MAST 2019 is a key event for the chapter and the region, but it’s just one element of the chapter’s approach to helping individuals and companies navigate industry challenges.
“A big need we’ve heard about time and again is professional development in this environment of growth and change. We are expanding our professional development and education initiatives to grow as the market does, making sure to provide training to experienced professionals and the next generation of leaders,” said Skowronski.
Skowronski, Sepp and the Advisory Board recognize that the region is not only growing but it is also changing. Medicine is becoming more personalized; cell and gene therapies are on the rise and the BioHealth Capital Region is seeing the impact of this change. These new therapies and the companies that develop them will significantly impact everything from manufacturing and quality to the types of support companies required in the market. ISPE and the Chesapeake Bay Area Chapter recognize this shift and are making the necessary adjustments to remain the premier education, networking and collaboration organization for pharma professionals on a global and regional level, respectively.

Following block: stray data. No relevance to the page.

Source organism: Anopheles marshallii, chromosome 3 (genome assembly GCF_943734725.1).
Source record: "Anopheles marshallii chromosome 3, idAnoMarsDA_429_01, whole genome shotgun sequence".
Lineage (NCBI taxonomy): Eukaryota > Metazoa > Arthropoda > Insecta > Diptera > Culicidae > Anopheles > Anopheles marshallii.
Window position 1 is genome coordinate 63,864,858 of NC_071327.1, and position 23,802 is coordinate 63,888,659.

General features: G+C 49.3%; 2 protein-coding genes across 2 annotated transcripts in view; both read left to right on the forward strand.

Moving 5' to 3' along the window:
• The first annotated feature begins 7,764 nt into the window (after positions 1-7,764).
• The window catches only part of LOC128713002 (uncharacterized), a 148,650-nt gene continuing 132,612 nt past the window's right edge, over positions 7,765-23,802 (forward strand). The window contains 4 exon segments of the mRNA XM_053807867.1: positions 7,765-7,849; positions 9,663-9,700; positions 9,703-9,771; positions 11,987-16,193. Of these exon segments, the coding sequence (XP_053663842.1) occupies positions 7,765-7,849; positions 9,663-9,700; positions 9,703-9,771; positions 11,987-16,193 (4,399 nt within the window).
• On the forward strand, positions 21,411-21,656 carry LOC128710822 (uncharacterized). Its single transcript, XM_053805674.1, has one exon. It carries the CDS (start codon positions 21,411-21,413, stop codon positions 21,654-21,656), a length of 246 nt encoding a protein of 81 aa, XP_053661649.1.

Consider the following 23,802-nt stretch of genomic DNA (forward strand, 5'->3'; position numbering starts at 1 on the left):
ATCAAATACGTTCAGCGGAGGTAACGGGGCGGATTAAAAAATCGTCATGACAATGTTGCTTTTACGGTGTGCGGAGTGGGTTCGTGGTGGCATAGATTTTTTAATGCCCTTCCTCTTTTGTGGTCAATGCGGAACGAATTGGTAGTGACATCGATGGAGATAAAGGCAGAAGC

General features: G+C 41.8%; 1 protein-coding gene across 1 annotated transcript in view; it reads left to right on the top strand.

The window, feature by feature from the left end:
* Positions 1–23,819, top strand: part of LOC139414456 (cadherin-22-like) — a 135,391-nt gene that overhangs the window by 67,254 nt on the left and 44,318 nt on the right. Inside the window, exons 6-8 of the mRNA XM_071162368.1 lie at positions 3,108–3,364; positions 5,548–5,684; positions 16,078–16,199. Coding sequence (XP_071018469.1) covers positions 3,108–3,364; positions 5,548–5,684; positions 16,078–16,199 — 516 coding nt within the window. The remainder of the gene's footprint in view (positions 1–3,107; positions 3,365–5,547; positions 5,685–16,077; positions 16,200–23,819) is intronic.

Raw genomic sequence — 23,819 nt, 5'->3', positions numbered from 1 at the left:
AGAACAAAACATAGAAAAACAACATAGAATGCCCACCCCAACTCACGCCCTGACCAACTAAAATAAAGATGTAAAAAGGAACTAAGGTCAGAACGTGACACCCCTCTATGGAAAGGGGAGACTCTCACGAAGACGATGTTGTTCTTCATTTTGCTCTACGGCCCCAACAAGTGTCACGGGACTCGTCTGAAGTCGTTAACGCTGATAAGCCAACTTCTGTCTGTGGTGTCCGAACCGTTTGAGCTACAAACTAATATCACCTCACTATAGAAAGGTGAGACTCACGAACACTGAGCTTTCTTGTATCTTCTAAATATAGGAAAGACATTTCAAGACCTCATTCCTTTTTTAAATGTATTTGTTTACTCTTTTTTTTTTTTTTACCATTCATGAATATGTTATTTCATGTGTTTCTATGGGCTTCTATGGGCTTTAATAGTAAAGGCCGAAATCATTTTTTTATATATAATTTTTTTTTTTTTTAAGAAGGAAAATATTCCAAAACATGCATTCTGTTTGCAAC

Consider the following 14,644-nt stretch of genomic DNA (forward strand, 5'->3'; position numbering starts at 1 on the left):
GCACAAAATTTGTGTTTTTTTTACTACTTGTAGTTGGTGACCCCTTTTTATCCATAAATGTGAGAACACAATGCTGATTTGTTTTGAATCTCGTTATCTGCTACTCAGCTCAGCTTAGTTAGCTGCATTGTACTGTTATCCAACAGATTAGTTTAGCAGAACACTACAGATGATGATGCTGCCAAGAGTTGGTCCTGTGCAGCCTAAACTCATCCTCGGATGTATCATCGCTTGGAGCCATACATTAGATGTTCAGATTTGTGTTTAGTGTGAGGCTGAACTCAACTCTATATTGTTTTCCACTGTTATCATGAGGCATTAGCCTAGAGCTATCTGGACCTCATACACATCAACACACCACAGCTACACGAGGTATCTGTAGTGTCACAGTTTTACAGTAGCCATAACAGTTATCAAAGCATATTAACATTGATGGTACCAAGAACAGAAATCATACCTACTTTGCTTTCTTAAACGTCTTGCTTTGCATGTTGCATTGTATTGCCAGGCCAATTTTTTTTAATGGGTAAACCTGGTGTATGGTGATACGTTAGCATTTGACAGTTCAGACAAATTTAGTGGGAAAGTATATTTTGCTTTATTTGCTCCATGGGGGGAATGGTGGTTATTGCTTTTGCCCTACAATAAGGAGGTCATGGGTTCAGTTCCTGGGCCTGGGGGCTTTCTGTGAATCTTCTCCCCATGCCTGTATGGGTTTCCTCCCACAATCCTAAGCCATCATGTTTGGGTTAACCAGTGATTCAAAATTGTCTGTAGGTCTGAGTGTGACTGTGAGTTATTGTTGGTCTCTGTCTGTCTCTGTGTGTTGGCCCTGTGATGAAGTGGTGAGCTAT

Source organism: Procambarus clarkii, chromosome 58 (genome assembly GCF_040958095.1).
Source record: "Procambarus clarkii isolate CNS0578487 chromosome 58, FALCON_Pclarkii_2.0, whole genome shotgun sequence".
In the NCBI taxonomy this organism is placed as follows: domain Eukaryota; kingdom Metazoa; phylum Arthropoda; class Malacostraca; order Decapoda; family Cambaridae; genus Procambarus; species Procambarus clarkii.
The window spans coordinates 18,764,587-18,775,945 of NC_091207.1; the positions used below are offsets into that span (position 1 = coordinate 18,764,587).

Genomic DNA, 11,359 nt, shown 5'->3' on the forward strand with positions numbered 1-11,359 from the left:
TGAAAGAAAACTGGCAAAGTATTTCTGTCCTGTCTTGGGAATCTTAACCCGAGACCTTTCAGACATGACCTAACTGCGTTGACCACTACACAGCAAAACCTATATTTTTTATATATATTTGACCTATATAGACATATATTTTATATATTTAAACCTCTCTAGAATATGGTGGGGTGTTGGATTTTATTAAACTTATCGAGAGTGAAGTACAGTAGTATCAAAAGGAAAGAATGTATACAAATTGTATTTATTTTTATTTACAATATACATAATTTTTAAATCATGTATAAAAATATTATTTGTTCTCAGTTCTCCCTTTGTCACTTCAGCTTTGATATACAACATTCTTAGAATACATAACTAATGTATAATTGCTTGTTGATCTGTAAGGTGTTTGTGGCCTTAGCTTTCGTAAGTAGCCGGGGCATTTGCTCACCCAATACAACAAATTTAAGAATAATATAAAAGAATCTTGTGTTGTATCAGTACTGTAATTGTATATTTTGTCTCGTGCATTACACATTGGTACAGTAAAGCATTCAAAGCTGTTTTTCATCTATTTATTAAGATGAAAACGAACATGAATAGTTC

“There are too many companies and positions now so we all have to work together to make this growth happen and to sustain it. We don’t want to compete with one another and weaken the region as a result. We’re all realizing the time of playing musical chairs with key personnel is over,” said Skowronski. “We can’t do that anymore. Hopefully our chapter and events can help develop existing talent from other industries providing a new candidate pull for the region.”